“It was a tough first year,” she said. But she said she valued having more time with students to build relationships, especially “because lots of kids had just been abandoned by everybody they had known” at the school.
Talizha said the longer day was “horrible,” but her grandmother wouldn’t let her switch schools because Brennan-Rogers was convenient and her father had gone there.
Most parents didn’t favor the new schedule, according to Shenea Crimley, a mother who now works at the school as a teacher’s aide. Parents struggled to find child care when kids came home early on Wednesdays.
“I’m one of the very few that liked it,” Crimley said. Her kids, including one voracious reader, were in kindergarten, first and eighth grade at the time. She hoped the four longer days would accelerate their learning.
As the school year wore on, in March 2011, Principal Lott confessed to the local school board that teachers were “fighting fatigue” from the longer day and a slew of new instructional initiatives.
Lott concluded the longer-day experiment wasn’t worth continuing. It had burned out students and teachers without significantly improving academic performance. The school was safer and more orderly, but test scores actually dropped. And the longer day had unexpected complications: While the teachers union had allowed teachers to work longer hours with extra pay, unions for support staff had not. That meant Lott had to stagger teacher’s aides’ schedules to cover classrooms. For the last 90 minutes of the day, no one staffed the front office because the secretary had gone home. Teachers enjoyed the extra 45 minutes of collaboration, but that time was often cut short by walking kids to gym class. It felt rushed, Rhone recalled.
Lott proposed returning students to a traditional six-and-a-half-hour day. The change came partly due to bus schedules. It also followed Lott’s conclusion that extending the day in a turnaround school, amid other abrupt changes, is hard on kids—harder than at a charter school, where families sign up for the longer day from the get-go. Instead of keeping kids in school longer, teachers needed to better utilize the time they already had, Lott decided. She drafted a new schedule addressing the staffing challenges and parental and student pushback that came with the longer student day, while retaining the component that seemed most promising: teacher collaboration. She proposed teachers show up early for an uninterrupted hour of collaboration every day — a schedule that had been tested at another experimental school across town with encouraging results.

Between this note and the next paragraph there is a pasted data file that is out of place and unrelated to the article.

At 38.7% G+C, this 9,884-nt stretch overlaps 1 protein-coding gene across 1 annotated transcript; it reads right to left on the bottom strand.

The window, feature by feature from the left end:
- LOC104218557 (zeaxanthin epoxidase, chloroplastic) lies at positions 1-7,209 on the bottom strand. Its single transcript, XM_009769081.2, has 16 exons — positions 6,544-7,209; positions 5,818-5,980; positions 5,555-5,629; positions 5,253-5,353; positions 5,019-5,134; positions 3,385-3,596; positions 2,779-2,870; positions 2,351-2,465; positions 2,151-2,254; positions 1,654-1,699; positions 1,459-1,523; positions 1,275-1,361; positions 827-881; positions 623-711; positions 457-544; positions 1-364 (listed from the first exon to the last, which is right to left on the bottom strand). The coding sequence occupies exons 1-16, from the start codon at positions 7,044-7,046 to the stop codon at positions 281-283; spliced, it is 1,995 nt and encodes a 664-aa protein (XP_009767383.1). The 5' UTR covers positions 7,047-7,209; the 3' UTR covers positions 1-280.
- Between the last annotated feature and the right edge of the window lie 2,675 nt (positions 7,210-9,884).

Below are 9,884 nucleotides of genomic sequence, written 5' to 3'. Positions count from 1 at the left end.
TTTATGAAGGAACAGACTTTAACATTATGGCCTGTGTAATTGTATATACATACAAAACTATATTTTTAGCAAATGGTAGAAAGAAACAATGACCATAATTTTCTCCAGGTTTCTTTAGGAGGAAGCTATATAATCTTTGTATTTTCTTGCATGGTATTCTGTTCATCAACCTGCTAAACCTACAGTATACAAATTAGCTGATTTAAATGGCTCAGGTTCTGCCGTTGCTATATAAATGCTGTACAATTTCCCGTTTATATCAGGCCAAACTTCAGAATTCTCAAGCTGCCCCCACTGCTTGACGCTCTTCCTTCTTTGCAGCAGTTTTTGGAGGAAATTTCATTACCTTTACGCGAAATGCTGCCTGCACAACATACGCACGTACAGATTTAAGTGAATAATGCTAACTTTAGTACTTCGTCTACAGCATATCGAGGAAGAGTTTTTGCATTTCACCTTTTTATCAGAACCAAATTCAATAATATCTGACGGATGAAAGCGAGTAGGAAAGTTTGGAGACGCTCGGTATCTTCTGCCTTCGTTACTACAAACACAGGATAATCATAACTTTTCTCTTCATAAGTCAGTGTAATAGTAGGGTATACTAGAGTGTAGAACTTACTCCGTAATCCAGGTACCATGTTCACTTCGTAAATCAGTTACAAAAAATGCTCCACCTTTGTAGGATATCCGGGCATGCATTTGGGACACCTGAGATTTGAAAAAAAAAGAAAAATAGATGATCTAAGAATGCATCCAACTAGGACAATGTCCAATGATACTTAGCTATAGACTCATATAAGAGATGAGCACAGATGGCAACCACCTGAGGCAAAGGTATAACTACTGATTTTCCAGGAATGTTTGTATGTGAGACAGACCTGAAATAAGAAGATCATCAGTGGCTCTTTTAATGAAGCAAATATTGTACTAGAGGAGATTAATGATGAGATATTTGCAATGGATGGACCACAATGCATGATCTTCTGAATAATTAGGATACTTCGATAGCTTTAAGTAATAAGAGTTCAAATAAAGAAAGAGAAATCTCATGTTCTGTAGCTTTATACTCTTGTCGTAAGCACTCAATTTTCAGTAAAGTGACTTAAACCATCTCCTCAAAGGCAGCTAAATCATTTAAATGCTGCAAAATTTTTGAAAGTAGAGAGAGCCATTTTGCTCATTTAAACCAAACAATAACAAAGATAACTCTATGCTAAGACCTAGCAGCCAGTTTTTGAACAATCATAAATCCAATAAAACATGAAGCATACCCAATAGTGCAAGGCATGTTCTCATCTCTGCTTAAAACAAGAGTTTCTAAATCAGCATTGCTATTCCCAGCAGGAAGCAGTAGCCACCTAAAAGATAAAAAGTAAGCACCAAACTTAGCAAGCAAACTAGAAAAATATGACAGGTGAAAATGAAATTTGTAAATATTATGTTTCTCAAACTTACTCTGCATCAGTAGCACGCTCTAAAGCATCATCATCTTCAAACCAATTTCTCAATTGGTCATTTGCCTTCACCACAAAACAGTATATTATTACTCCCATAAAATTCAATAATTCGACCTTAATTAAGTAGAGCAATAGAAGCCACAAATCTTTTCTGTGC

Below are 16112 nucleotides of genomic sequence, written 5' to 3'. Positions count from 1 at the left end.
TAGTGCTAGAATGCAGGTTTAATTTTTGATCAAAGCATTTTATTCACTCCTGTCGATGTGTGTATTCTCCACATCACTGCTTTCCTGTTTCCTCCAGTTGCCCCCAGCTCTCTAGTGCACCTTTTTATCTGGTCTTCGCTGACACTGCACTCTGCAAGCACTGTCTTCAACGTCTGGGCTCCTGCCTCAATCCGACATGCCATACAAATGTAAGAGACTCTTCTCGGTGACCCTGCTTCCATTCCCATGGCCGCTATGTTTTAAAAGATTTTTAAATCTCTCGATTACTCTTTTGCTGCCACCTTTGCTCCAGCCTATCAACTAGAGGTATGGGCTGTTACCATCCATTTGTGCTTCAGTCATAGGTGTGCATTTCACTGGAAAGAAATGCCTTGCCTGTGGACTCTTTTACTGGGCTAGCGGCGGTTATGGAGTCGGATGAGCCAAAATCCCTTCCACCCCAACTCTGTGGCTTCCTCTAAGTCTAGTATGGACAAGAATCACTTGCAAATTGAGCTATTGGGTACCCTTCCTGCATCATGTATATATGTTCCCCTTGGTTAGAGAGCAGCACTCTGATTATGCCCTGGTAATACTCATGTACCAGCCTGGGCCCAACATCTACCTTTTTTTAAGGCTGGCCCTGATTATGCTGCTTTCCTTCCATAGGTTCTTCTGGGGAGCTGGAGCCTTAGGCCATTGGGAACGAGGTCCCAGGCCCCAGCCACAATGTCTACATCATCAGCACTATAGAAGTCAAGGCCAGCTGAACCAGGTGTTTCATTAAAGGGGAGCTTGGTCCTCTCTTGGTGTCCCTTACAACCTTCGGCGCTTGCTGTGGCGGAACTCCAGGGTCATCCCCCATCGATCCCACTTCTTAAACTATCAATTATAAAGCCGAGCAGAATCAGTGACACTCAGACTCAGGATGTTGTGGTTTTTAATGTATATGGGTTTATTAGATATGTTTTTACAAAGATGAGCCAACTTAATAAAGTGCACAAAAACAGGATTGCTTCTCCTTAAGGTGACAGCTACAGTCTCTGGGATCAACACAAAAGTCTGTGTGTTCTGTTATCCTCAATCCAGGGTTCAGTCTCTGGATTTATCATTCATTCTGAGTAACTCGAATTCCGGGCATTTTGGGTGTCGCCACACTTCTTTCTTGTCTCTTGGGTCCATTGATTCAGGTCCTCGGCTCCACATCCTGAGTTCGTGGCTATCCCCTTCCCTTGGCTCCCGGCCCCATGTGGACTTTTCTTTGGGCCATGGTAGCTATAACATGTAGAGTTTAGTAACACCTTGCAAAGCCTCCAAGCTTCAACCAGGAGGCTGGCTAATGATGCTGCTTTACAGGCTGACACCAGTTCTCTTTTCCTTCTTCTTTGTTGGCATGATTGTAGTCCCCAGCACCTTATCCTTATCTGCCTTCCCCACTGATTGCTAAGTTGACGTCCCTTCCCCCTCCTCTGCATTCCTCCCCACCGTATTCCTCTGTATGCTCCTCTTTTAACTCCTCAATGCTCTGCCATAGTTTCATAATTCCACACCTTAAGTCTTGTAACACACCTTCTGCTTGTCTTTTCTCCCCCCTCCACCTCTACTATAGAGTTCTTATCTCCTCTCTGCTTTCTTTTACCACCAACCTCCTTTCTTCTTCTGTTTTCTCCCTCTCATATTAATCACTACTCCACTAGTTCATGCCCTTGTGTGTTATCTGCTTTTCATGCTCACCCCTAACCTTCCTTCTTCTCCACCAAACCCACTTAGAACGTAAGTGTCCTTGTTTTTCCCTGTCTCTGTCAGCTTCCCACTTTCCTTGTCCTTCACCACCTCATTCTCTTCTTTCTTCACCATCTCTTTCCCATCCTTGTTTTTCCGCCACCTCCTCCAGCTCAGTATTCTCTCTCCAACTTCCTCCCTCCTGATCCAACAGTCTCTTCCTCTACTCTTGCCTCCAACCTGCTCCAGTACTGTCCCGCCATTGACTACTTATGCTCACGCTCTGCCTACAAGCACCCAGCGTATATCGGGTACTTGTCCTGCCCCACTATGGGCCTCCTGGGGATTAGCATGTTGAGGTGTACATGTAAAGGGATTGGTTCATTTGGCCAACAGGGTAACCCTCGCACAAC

Teachers, who by union contract got a say in the changes, agreed with Lott’s conclusion. They voted, with a sense of relief, to return to the shorter day.
For the past three years, teachers have met for an hour each morning without kids. Some days, they work with colleagues teaching the same grade to plan field trips or interdisciplinary projects on topics like slavery. Other days, they learn how to use iPads and Apple TVs. Teachers also comb through student data, help each other plan lessons and analyze how those lessons went.
Rhone said the extra time has helped her grow from a struggling teacher who risked getting fired to a mentor teacher with leadership roles in the school. Though the day is shorter, instruction is more efficient, said sixth-grade teacher Tavares Bussey. “The kids are getting more out of it.”
The past two years, Brennan-Rogers has posted the highest gains in the district on state standardized tests. Student behavior has calmed down. Based on lessons from Brennan-Rogers, New Haven has shifted its focus to adding time for teachers instead of for kids.
“We’ve focused on making the time that we have already with kids more useful, more powerful,” Superintendent Garth Harries said. The latest teachers’ contract requires all schools to add 15 minutes a day for teacher collaboration time.
The Brennan-Rogers case reflects challenges faced by schools nationwide that are part of the federal turnaround grant program, said Jennifer Davis, president of the National Center on Time and Learning, which advocates for extended learning time. Federal authorities require those schools to add instructional time, but they often rush into the changes without enough advance planning, and they don’t add enough time for teacher collaboration and training.
Schools can overcome those challenges by taking a full year to plan their schedules thoughtfully, Davis argued. She contends that schools don’t need to abandon extra student time to create more time for teachers.
“It’s a shame that a district school that had moved in this direction is going backwards,” Davis said of Brennan-Rogers. A recent report by her organization found that expanded-time schools are most successful in boosting student achievement when students and teachers both get more time to learn.
Gail DeBlasio, who replaced Principal Lott last fall, said after spending three years focusing on helping teachers improve instruction, the school is now ready to introduce a modest increase to the length of the student day. In September, Brennan-Rogers plans to add 15 minutes a day for students. Still, the focus won’t be on more academics. Instead, there will be a 30-minute morning meeting for kids to work on communication skills and conflict resolution.
DeBlasio said the city’s academic requirements are so stringent that her staff doesn’t have time to teach the interpersonal skills that students “urgently need.” In the housing projects behind the school, a student’s 21-year-old brother was shot dead last October. Many other students are exposed to gun violence where they live. Students need a space to process trauma and learn to de-escalate conflict in their own lives, she argued.
“It’s going to be difficult to concentrate in class” while dealing with trauma and unresolved conflict, DeBlasio said. “We’re hoping this will have a significant impact.”
The Hechinger Report is a nonprofit, nonpartisan education news outlet affiliated with the Hechinger Institute on Education and the Media, based at Teachers College, Columbia University.
A version of this article appeared in the August 06, 2014 edition of Education Week